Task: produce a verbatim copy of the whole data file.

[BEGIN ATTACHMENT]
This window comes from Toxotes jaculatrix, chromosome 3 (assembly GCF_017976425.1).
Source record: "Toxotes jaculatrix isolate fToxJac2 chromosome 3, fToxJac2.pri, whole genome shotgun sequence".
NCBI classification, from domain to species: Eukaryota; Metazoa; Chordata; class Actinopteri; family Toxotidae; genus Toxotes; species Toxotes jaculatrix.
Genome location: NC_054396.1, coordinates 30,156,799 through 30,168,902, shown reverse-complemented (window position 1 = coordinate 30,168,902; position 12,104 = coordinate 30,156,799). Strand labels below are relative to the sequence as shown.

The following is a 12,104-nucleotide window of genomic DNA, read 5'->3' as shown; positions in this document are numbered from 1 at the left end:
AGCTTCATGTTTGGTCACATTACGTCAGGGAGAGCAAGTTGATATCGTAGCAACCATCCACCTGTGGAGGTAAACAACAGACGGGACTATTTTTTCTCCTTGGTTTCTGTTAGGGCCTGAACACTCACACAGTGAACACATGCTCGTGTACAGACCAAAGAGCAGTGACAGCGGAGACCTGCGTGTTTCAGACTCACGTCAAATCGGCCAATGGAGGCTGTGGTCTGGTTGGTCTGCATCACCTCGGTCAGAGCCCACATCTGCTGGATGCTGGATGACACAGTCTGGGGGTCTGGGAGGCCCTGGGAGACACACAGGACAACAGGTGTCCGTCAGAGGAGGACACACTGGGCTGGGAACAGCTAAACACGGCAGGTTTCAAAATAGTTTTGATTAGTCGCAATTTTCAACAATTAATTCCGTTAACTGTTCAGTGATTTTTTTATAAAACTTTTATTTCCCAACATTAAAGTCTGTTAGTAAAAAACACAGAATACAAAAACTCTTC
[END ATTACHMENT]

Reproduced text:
This window comes from Toxotes jaculatrix, chromosome 3 (assembly GCF_017976425.1).
Source record: "Toxotes jaculatrix isolate fToxJac2 chromosome 3, fToxJac2.pri, whole genome shotgun sequence".
NCBI classification, from domain to species: Eukaryota; Metazoa; Chordata; class Actinopteri; family Toxotidae; genus Toxotes; species Toxotes jaculatrix.
Genome location: NC_054396.1, coordinates 30,156,799 through 30,168,902, shown reverse-complemented (window position 1 = coordinate 30,168,902; position 12,104 = coordinate 30,156,799). Strand labels below are relative to the sequence as shown.

The following is a 12,104-nucleotide window of genomic DNA, read 5'->3' as shown; positions in this document are numbered from 1 at the left end:
AGCTTCATGTTTGGTCACATTACGTCAGGGAGAGCAAGTTGATATCGTAGCAACCATCCACCTGTGGAGGTAAACAACAGACGGGACTATTTTTTCTCCTTGGTTTCTGTTAGGGCCTGAACACTCACACAGTGAACACATGCTCGTGTACAGACCAAAGAGCAGTGACAGCGGAGACCTGCGTGTTTCAGACTCACGTCAAATCGGCCAATGGAGGCTGTGGTCTGGTTGGTCTGCATCACCTCGGTCAGAGCCCACATCTGCTGGATGCTGGATGACACAGTCTGGGGGTCTGGGAGGCCCTGGGAGACACACAGGACAACAGGTGTCCGTCAGAGGAGGACACACTGGGCTGGGAACAGCTAAACACGGCAGGTTTCAAAATAGTTTTGATTAGTCGCAATTTTCAACAATTAATTCCGTTAACTGTTCAGTGATTTTTTTATAAAACTTTTATTTCCCAACATTAAAGTCTGTTAGTAAAAAACACAGAATACAAAAACTCTTC